Newbigging: Key to lifelong good mental health – learn resilience in childhood

 

Poor mental health among young people is on the rise in the UK, while access to support and treatment remains patchy. There is now a pressing need to build resilience in young people to minimise their risk of poor mental health later on, as our latest report argues.

There are 12.5m young people in England, and one in ten will experience poor mental health. Half of all lifelong mental health problems start before the age of 14, but only one in four young people uses mental health services. An extra 23,800 staff, at a cost of £1.77 billion, is needed so that every young person who needs mental health support can get it. In the short term, though, this is unrealistic.

Treatment gap

To address this treatment gap, we need to invest in building young people’s resilience in order to minimise their risk of developing poor mental health in the first place. A recent study from Wales showed that people with high resilience in childhood are less than half as likely to develop a mental health condition, compared with those who have low resilience during childhood. The early years, before the age of 18, are the best time to build resilience as it provides lifelong mental health benefits.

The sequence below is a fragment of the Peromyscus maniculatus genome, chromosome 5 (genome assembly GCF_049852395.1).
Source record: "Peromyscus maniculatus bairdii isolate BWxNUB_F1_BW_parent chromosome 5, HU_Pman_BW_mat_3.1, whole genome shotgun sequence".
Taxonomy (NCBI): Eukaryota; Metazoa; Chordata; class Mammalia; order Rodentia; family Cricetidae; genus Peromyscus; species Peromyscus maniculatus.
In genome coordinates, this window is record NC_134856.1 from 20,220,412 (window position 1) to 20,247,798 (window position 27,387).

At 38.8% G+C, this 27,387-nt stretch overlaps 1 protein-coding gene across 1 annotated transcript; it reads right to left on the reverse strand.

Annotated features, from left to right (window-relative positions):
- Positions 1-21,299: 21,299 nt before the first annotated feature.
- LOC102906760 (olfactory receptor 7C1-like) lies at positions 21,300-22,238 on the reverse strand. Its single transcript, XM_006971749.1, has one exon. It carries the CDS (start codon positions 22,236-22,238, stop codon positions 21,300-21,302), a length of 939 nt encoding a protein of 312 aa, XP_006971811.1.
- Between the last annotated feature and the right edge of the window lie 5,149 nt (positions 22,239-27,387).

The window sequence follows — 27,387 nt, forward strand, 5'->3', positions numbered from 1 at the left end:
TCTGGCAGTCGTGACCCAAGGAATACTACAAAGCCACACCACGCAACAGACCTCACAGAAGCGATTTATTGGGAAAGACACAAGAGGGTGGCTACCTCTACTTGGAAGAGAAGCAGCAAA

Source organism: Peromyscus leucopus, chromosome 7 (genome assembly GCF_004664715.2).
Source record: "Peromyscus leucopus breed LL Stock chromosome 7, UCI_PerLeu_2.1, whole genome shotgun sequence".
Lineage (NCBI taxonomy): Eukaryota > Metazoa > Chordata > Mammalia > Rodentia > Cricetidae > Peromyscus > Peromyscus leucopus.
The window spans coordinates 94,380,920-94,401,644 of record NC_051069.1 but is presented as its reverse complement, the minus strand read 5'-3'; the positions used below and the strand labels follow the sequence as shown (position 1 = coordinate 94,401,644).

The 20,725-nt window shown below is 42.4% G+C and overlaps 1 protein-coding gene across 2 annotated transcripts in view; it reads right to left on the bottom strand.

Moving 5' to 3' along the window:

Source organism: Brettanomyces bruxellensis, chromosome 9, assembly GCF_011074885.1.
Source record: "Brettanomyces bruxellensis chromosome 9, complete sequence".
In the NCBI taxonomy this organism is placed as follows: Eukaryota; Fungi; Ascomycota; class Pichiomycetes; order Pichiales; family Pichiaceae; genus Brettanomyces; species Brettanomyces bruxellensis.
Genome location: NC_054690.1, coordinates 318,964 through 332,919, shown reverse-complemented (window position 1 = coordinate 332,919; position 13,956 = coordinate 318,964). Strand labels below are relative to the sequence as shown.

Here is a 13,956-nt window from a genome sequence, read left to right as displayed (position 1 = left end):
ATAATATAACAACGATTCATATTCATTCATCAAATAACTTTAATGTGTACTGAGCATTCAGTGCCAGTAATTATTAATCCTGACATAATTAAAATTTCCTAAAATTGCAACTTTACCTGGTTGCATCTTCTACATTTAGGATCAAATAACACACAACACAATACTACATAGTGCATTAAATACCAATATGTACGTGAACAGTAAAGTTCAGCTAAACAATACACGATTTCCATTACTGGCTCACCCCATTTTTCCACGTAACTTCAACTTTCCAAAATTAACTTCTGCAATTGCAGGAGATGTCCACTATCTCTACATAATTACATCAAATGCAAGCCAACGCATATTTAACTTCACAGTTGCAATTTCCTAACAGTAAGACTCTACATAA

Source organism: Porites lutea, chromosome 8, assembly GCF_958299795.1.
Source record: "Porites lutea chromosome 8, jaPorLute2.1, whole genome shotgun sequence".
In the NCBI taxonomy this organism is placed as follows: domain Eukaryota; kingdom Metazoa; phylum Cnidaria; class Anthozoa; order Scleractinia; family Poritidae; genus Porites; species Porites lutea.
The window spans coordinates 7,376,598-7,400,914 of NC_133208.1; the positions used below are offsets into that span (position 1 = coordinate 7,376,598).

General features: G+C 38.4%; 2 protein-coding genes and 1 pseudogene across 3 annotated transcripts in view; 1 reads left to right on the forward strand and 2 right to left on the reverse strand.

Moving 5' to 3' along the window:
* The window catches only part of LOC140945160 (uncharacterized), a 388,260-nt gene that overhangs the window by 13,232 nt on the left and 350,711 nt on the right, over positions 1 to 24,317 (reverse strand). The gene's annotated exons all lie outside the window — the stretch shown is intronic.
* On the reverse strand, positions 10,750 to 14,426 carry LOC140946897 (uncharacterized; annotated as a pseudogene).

Resilience is the ability to deal with life’s challenges and stresses in a healthy and positive way. This involves drawing on personal resources, such as the ability to manage anxiety and negative thoughts, as well as social resources, such as having positive relationships with family, friends and adults, including teachers.

Social and economic circumstances also affect a child’s ability to develop resilience. Children from low-income families are much more likely to experience poor mental health, compared with children from high-income families.

To read the rest of this article by Karen Newbigging at The Conversation, please click here.

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